INK, The Years of Journalism Before the Days of Bloggers, by Robert Coram, Five Bridges Press, Atlanta, GA, 2019. Soft cover, 265 pages.
This is the second of Robert Coram’s memoirs, beginning where Gully Dirt ends, with his escape from his hard-scrabble southwest Georgia home. The opening paragraph sets the stage:
I was twenty-four, had flunked out of college, served three sentences in a military stockade–which, if you want to get technical, can be called a federal penitentiary–been tossed out of the U.S. Air Force, served a year on probation for letting a patient escape from a mental institution, then come to Atlanta, where I had been fired from my first three jobs.
One stupid mistake after another.
You may remember the opening of the 1990 movie, Goodfellas, where the narrator, Henry Hill (played by Ray Liotta), explains that “As far back as I can remember I always wanted to be a gangster.” All Robert Coram ever wanted to be was a reporter. In the South in the 1950s, the pinnacles of journalism were the Atlanta Journal and Atlanta Constitution, different papers, with different staffs, but with the same owner and sharing spaces in the same building. It wouldn’t be much of an exaggeration to say that in the days after WW II and before the rise of television and then social media, everybody in the South who counted, whether they looked to the past or hoped for change, read one of these two papers every day. By comparison, all other southern newspapers were local.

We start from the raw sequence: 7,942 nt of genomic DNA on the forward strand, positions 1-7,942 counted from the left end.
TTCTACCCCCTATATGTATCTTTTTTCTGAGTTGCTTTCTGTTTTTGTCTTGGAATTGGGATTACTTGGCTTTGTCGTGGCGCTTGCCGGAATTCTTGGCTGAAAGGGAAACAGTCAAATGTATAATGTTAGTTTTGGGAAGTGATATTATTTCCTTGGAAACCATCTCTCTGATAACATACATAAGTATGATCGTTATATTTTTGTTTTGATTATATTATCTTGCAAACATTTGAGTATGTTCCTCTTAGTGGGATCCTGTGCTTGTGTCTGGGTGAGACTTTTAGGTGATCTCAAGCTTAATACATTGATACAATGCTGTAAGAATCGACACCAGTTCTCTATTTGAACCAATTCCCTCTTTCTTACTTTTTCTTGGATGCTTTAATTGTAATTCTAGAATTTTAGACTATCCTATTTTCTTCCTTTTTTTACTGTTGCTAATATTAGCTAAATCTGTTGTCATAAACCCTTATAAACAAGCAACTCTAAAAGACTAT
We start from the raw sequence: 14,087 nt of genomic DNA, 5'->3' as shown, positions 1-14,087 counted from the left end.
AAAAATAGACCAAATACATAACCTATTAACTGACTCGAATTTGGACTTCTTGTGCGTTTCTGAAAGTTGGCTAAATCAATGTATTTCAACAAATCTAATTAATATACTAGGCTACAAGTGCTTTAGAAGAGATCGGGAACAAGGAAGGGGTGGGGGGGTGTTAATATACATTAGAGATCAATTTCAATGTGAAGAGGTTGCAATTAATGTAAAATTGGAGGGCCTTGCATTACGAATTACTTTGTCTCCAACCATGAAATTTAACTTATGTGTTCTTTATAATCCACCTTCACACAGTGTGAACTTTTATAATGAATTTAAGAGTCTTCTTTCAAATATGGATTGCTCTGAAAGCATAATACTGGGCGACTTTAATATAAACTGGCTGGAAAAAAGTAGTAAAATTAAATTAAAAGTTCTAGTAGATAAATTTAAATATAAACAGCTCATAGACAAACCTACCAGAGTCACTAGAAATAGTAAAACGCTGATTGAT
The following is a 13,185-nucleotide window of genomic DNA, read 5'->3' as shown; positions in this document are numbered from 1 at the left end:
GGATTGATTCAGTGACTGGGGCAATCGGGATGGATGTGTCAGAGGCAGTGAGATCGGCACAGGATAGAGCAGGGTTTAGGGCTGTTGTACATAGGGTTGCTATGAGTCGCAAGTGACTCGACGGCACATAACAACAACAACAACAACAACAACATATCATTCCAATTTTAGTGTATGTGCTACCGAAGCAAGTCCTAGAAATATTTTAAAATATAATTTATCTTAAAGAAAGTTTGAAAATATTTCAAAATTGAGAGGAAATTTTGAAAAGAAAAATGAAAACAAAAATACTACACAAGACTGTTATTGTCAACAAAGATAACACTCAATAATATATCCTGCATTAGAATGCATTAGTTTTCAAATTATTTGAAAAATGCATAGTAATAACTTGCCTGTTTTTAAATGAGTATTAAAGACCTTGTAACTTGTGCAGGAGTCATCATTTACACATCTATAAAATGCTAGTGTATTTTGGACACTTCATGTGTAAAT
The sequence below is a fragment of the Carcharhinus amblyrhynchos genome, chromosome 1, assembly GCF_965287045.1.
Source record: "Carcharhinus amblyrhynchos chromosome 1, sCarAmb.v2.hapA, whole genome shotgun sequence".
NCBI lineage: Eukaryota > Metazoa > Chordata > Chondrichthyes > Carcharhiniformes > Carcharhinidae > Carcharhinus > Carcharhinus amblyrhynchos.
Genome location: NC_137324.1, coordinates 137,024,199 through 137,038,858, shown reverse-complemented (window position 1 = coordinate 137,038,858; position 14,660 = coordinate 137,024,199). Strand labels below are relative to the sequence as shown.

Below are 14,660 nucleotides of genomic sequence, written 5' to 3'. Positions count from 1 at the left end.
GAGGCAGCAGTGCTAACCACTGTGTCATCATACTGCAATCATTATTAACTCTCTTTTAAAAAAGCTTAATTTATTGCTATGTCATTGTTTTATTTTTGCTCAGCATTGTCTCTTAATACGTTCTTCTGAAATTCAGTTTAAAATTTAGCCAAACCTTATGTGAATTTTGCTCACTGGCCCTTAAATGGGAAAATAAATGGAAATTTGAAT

If you paid your dues, worked your way up from obits in small-town newspapers, learned to boil down a mountain of facts into 250 words and dictate them into a telephone as the clocked ticked towards that evening’s deadline, and did this long enough and were extremely lucky, you might aspire someday to work for one of the Atlanta papers.
Now, at the age of 24, despite one stupid mistake after another, Robert Coram is being handed this opportunity. What he does with it is the subject of INK.
I don’t want to spoil any of the book, but you’ll find a surprisingly lot of John Boyd in Robert Coram and perhaps even something of yourself: We’ve all done stupid things and survived. The opening quote is from Jean Renoir, “The only things that are important in life are the things you remember,” but it could have easily been Nietzsche’s famous dictum, “That which does not kill me makes me stronger.”
[Note: I have known Robert Coram for some 20 years–we both lived for many years in the northeast corner of Atlanta–and for about half that time, I worked for his wife, Jeannine Addams, in her public relations firm. Jeannine is still my agent, although they are now divorced. His mention in Boyd that I was working on a book applying Boyd’s principles to business is responsible for the lion’s share of whatever success I’ve had with that book.]
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